California became the first state to allow medicinal cannabis use when voters passed the Compassionate Use Act in 1996. Today, cannabis is legal in California for both medicinal and adult (recreational) use.
The cannabis industry is strictly regulated to make sure:
- Businesses operate safely
- Products are contaminant-free and labeled to inform purchasers
- Cannabis is kept away from children
Statutes, regulations and ordinances are all types of laws that work together to set rules for businesses and consumers.
What are statutes, regulations and ordinances?
- Statutes are laws written and passed by the state legislature, and signed into law by the Governor. They apply to the whole state and create basic rules that apply to everyone in the state.
- Regulations are rules created by a state agency that interpret the statute and make it more specific. Like statutes, regulations also apply to the whole state. The Department of Cannabis Control (DCC) creates regulations that apply to cannabis businesses.
- Ordinances are rules created by cities and counties to set even more specific rules for the local community. They set the time, place and manner a business can operate or a resident can take certain actions. An ordinance only applies in the city or county that created it. Ordinances can be more specific than statutes or regulations, but they cannot work against them. Check with your city and county to find out if they have passed any ordinances for cannabis.
The main statute for cannabis businesses is in the Business and Professions Code. It is called the Medicinal and Adult Use Cannabis Regulation and Safety Act (MAUCRSA). MAUCRSA sets up a basic framework for licensing, oversight and enforcement related to cannabis businesses.
In addition to cannabis-specific laws, cannabis businesses also have to follow the same rules that other businesses in California must follow. For example, there are rules in the statutes about waste disposal, protecting the environment, vehicle registration and paying taxes.
There are also statutes that set rules for people using cannabis in California. The Health and Safety Code has a section on cannabis with:
- Rules to prevent people under age 21 from getting cannabis
- Limits on how much cannabis a person can carry at a time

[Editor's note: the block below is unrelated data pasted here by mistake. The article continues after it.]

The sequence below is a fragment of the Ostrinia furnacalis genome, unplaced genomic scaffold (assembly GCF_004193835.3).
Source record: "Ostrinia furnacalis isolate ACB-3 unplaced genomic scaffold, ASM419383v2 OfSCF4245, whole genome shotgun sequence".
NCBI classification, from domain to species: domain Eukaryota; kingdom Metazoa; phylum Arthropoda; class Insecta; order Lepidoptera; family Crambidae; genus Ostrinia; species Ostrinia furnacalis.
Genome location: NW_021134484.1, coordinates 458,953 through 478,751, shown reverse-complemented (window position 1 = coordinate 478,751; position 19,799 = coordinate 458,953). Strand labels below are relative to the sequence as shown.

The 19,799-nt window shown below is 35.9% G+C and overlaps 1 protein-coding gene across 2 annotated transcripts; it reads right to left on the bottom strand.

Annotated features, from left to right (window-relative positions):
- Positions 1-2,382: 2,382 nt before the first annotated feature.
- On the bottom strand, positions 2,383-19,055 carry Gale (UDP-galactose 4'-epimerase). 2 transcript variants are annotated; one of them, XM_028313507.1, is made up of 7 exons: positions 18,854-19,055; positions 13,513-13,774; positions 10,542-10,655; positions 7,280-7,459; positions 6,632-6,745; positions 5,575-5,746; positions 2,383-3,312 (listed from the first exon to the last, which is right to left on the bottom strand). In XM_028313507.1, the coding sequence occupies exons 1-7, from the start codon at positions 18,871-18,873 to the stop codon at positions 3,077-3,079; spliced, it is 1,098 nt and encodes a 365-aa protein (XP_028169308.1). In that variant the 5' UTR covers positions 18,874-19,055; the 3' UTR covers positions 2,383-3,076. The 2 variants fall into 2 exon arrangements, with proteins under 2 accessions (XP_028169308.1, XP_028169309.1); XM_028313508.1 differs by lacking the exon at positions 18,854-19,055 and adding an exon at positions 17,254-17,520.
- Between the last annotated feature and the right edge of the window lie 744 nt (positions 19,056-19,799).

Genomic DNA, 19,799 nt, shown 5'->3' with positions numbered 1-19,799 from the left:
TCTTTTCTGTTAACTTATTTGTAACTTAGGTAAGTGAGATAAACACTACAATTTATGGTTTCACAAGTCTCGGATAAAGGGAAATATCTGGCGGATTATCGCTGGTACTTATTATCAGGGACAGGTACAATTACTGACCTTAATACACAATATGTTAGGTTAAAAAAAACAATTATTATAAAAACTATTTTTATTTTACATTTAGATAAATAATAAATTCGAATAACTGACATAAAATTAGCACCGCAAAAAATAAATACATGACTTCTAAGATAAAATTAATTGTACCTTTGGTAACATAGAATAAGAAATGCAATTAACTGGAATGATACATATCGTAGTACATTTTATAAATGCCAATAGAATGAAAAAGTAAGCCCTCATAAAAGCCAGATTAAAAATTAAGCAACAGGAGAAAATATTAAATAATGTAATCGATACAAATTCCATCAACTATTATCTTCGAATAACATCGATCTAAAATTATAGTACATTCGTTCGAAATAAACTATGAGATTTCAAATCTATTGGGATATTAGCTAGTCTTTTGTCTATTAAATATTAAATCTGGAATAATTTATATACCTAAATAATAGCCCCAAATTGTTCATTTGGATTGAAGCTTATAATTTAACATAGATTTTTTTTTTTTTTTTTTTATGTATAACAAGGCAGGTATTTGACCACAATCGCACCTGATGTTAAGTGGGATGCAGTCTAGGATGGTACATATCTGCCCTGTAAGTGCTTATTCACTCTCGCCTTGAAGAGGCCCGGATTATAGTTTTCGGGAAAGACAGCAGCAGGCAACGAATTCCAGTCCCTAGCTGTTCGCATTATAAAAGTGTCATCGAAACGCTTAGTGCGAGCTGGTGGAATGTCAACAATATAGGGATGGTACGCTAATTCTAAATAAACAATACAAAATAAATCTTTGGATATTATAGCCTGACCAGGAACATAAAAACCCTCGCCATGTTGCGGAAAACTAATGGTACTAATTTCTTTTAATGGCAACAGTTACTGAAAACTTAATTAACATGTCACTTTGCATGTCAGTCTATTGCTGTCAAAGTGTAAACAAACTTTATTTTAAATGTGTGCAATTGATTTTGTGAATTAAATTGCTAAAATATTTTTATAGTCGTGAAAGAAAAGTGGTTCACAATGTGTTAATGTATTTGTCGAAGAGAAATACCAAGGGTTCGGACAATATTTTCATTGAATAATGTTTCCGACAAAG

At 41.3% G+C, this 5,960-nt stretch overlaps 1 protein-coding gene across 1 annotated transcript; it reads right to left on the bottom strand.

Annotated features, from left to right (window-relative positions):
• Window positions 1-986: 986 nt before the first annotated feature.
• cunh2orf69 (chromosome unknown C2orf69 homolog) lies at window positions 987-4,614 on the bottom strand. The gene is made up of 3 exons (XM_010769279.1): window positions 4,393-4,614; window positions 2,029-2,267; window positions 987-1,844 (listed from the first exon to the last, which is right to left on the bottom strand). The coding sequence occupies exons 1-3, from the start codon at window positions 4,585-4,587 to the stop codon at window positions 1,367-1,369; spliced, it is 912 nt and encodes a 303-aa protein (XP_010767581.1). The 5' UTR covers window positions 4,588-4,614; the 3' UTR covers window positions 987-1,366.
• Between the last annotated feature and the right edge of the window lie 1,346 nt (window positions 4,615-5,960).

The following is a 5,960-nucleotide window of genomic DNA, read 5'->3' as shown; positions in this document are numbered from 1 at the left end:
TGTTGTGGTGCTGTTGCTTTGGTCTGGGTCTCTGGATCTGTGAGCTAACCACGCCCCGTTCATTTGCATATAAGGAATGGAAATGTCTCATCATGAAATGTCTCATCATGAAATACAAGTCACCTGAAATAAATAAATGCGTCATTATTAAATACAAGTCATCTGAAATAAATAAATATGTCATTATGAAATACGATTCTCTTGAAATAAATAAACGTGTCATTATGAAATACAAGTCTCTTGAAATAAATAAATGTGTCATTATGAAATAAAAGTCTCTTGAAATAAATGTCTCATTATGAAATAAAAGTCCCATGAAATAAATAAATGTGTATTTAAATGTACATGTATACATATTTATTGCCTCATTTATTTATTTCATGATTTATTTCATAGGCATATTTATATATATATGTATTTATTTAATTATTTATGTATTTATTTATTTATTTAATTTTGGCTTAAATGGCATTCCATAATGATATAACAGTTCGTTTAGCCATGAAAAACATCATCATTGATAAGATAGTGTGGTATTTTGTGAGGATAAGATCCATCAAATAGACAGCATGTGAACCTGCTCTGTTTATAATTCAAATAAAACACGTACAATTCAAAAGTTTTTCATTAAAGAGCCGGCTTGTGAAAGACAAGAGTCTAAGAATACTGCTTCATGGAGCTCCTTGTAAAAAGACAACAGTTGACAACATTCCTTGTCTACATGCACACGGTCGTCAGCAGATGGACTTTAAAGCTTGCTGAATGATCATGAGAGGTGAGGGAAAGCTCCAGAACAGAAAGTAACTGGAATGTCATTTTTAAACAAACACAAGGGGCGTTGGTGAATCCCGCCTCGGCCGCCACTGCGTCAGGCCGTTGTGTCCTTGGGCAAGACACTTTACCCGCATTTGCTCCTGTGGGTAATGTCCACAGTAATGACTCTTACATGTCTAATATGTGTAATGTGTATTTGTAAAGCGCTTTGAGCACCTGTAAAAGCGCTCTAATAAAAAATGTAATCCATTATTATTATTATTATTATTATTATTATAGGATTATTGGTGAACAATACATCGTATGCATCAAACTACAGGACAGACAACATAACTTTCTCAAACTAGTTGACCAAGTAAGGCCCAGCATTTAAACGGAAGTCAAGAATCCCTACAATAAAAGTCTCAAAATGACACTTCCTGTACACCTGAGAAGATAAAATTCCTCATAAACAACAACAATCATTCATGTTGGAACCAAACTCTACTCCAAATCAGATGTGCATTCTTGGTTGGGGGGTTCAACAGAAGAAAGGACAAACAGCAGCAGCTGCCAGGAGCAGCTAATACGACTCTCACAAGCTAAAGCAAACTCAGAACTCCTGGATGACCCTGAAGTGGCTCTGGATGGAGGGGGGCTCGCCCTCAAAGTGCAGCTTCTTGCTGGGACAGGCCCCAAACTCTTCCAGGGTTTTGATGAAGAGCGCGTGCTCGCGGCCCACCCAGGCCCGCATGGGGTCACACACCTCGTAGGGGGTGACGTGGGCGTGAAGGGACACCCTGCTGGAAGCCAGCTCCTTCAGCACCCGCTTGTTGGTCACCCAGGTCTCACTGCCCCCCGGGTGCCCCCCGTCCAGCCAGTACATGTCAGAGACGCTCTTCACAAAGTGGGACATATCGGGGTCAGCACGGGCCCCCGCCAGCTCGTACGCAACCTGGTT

- Requirements for medical cannabis
If you run, work for or want to start a cannabis business, it’s important that you understand DCC’s regulations.
We have resources to help you understand the requirements:
- License application requirements
- Types of cannabis license
- Packaging and labeling requirements
- Track and Trace system
DCC makes regulations for cannabis businesses. These regulations specify:
- What you must submit when applying for a license
- Rules for running a cannabis business
- What can and cannot be made into a cannabis product, and what ingredients can and cannot be used
- Packaging requirements to prevent contamination and inform consumers about what’s inside
- The testing that each product must pass before it can be sold
- Enforcement actions that may be taken if a business is not following the rules
Some cities and counties in California have ordinances for equity programs to help people negatively affected by the War on Drugs and create a more inclusive marketplace. Each ordinance supports equity applicants in different ways, such as:
- Faster application processes
- Assistance during the licensing process
- Help with operating your business
- Direct financial support
Equity ordinances approved by local jurisdictions
- County of Humboldt – Ordinance No. 2623
- City of Coachella – Resolution No. 2019-15
- City of Rio Dell – Ordinance No. 375-2019
- City of Long Beach – Ordinance No. ORD-18-0015
- City of Los Angeles – City of Los Angeles Municipal Code, Ch. 10, Art. 4, Sec. 104.20
- City of Oakland – Ordinance No. 13504
- City of Sacramento – Resolution No. 2018-0323
- City and County of San Francisco – City and County of San Francisco Police Code, Art. 16, Sec. 1604
- City of San Jose – Ordinance No. 30234
Contact your city or county office to learn more about their equity program.
Resources for advocating for social equity in your city or county
- Equity grant funding for local jurisdictions
- Minority Cannabis Business Association’s top 10 model ordinances